Creation of "The Watch"

June 14, 2014

I submitted this piece as my final assessment for ENGL201, and I recieved a Credit for it. While I was happy with this piece, this shows I can always improve. We're only human after all. 

 

When I began this piece, I had no clear idea what to write about; however what I wanted have a single focaliser for this piece. Placing cues and having a solid point-of-view was something that I also struggled with in previous pieces that I had submitted for academic review, so I wanted to write a personal story with a single focus and a strong point-of-view.

 

I was worried a single focus many impact on creative capabilities. However, from viewing the importance of point-of-view as “being the frame within which the story happens… it’s important to ask, who is telling the story?” helped to dismiss those concerns. Additionally, the elements of plot, character, setting and theme enable writers to have an adaptive means of discovering meaning in their work and a method to stretch it.  For successful creativity, getting the voice right with simplicity of style and a concrete image enables the writer to stand to one side so that the image can get to work on their behalf. This gave me confidence to use this method to create a stronger story.

 

An early idea arose in the creative process about telling the story of an object and its life journey. Showing normal commonplace life from an objects point-of-view sounded like a unique, fresh story idea, and personifying the object and giving it human thought processes only would add huge emotional aspects to it.

 

I decided to use a watch after my girlfriend showed me a metal fob watch she owned. I borrowed the watch and took photographs to use as a stimulus. I then decided to do a word exercise with the word “fob watch” to try and get a sense of a watch’s point-of-view and voice. From the exercise of writing words similar to watches, I focused on pockets, hands, time and function. I felt I had something to go with in terms of telling a story, so I decided to write a piece based around the fob watch. Its ‘antique’ status then gave me the idea of setting the story during the industrial revolution.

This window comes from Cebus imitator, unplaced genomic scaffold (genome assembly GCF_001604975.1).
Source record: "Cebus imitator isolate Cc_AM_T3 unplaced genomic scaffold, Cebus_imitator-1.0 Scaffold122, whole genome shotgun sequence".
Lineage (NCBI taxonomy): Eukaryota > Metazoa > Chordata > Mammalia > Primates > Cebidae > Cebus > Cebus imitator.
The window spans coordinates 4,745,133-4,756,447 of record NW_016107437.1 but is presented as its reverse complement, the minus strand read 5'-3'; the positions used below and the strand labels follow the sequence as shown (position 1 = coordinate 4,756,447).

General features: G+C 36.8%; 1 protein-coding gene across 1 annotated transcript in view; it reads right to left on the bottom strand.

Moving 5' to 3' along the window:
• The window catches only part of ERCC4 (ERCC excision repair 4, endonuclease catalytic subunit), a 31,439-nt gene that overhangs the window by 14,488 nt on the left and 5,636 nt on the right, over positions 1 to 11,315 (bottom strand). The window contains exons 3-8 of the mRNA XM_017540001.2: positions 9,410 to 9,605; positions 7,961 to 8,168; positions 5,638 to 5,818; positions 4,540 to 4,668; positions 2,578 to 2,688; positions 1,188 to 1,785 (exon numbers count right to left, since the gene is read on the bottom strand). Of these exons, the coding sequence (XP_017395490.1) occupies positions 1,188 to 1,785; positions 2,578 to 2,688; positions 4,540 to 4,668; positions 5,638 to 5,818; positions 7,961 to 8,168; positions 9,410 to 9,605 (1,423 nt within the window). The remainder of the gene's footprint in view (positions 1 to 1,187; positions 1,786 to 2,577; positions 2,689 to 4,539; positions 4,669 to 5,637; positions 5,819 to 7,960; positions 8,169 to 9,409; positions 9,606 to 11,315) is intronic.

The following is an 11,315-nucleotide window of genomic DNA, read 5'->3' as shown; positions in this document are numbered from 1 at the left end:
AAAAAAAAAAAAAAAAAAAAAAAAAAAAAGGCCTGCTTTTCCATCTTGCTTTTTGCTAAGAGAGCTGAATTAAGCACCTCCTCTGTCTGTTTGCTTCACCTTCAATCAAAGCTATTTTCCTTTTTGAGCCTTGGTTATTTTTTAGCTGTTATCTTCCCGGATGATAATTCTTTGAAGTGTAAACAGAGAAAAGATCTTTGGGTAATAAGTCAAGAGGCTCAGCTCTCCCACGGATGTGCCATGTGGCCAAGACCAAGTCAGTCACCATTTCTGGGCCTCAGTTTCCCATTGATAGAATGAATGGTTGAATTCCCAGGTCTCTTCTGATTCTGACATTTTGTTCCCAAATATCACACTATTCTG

I researched London during the 1800s, noting down how new industries drove city growth and generated powerful smog that hung over the city. I also found reference to the watch company “Arnold & Dent”, where the story could begin. I then came up with a plot for the story, deciding the watch was given to a man as a gift, before passing it to his son, with it ending up in the British Museum.

 

I began writing my first draft, which was extremely hard. I used a third person subjective method as it gave a distant, yet personal account. After the first draft I got a strong sense of London’s environment, and life from the watch’s point-of-view. Many plot aspects (e.g. the orphanage) also came out of this draft.  

 

However, I felt that the focalisation of the watch was quite patchy, and that some images in the story weren’t very clear. I left the first draft for over a week; but then I decided to rewrite the story with a more distant narrator to try and expand the world I was presenting. This enabled me to incorporate the personal feelings of the watch, showcase the historical period, and expand symbolism in the story. This distant narrator worked better, enabling the story to be viewed at multiple angles (not just the angle of the watch), and allowing for a better focalisation of the watch.

 

I still wasn’t satisfied, and so decided to rewrite it again. In my second draft, no characters had names, but were instead referred to by appearance, such as “The Moustache Man” or “The Boy” being the masters. I found this very distancing, and so in my new draft the watch’s ‘masters’ were given names. No one anyone else was named, but their features were highlighted in capitals. With this, I felt like I got to know the masters more through this more personal view. This draft also had a different ending; incorporating the London Museum for the watch to end its ‘life’ as a display. This gave more emotion to the watch’s demise, and also gave a sense of a ‘journey’ and that the story and the journey came to an end.

 

Overall, this was tough piece to write, and while the story was great, I wish I could’ve improved on the style of writing.  I felt I presented a stronger voice and narrator than in previous pieces I had done, and enjoyed the use of third person subjectivity, as it highlighted many of the piece’s elements well. Creatively, the piece was a more unique and complex view on the world. However, I feel I could have improved the focalisation of the watch more, and I feel the story as a whole could have been trimmed more. I did like what I wrote overall, but I would have preferred to have had more time to work on it.  

 

 

 

 

 

 

 

 

 

 

 

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